Any rule that makes it more difficult (or that appears to make it more difficult) for workers to be classified as employees will make it less likely that attorneys take on these already demanding cases. This rule is detrimental to both workers and their advocates.
It is no coincidence that corporate misclassification is rampant in low-wage, labor-intensive industries where women and people of color, including Black, Latinx, and Asian workers, are overrepresented. All workers who are misclassified suffer from a lack of workplace protections, but women, people of color, and immigrants face unique barriers to economic security and disproportionately must accept low-wage, unsafe, and insecure working conditions. And in times of high unemployment like today, individual workers have even less market power than usual to demand fair conditions, especially in jobs that historically have been undervalued; they are forced to accept take-it-or-leave-it job conditions.
The Department of Labor should not create incentives for employers to contract away their legal duties and immunize themselves from responsibility for the workplace conditions they create. Such a standard degrades workers’ labor conditions, permit wage theft and unlawful child labor, and shift all economic risks to the workers, depriving them of their statutory rights.
Though the Department originally claimed that the goals of this rule were to simplify and clarify the FLSA misclassification test, the rule as it stands achieves neither. As written, the rule does not use the correct cost-benefit analysis, purposely ignoring the economic havoc that it would wreak on workers and annual tax revenues. It also flies in the face of the pro-worker intent of the FLSA, which was created as a remedial measure with a broad scope for the purpose of protecting workers. This rule breaks from decades of precedent, weighing two employer-friendly factors above the others. For the foregoing reasons, support the Department’s proposal to withdraw the rule. Further, the Department should adopt a test that fairly and adequately addresses the widespread problem of worker misclassification.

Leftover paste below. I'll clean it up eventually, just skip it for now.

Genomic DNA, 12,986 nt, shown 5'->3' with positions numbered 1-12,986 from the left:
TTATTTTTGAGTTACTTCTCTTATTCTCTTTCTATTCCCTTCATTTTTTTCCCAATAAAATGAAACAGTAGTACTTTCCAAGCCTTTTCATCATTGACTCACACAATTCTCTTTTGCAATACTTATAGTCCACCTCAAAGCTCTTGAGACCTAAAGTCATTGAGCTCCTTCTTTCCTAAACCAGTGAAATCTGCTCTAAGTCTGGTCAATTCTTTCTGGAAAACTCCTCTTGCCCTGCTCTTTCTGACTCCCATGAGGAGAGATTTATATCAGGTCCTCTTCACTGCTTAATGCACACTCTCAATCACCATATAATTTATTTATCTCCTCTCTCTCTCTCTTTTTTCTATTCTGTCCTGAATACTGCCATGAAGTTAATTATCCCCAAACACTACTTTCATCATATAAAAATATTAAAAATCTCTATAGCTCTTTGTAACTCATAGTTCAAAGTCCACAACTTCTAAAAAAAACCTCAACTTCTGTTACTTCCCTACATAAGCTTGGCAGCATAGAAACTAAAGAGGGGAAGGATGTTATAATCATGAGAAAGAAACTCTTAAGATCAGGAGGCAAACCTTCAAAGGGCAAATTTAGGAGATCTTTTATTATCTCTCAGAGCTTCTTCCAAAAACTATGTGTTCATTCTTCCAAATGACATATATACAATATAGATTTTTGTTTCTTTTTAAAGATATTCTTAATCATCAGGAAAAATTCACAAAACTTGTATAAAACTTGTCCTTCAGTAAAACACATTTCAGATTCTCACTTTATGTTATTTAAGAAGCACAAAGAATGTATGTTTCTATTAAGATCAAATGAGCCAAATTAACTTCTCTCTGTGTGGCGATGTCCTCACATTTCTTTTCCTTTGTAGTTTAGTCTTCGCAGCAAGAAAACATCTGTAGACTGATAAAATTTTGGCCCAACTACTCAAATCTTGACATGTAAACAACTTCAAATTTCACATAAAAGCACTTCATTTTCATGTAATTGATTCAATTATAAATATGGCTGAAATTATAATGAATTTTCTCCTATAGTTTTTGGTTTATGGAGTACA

NELA thanks the Department for its attention to and consideration of NELA’s views on these issues. If you have questions or wish to discuss these matters, please contact Laura Flegel at email@example.com.
Laura M. Flegel
National Employment Lawyers Association
Director of Legislative & Public Policy
 On January 7, 2021, the Department of Labor’s Wage and Hour Division published the Rule in the Federal Register with an effective date of March 8, 2021. 86 FR 1168. On March 2, 2021, the Department announced it was delaying the effective date to May 7, 2021 to further consider the impacts of the Rule. 86 FR 12535. Following the delay, the DOL now proposes to withdraw the Rule. 86 FR 14027.
 Independent Contractor Misclassification Imposes Huge Costs on Workers and Federal and State Treasuries, National Employment Law Project (October 2020), https://www.nelp.org/publication/independent-contractor-misclassification-imposes-huge-costs-workers-federal-state-treasuries-update-october-2020/.
 Charlotte S. Alexander, Misclassification and Antidiscrimination: An Empirical Analysis, 101 Minn. L. Rev. 907, 924 (2017) (finding that “seven of the eight high misclassification occupations were held disproportionately by women and/or workers of color”).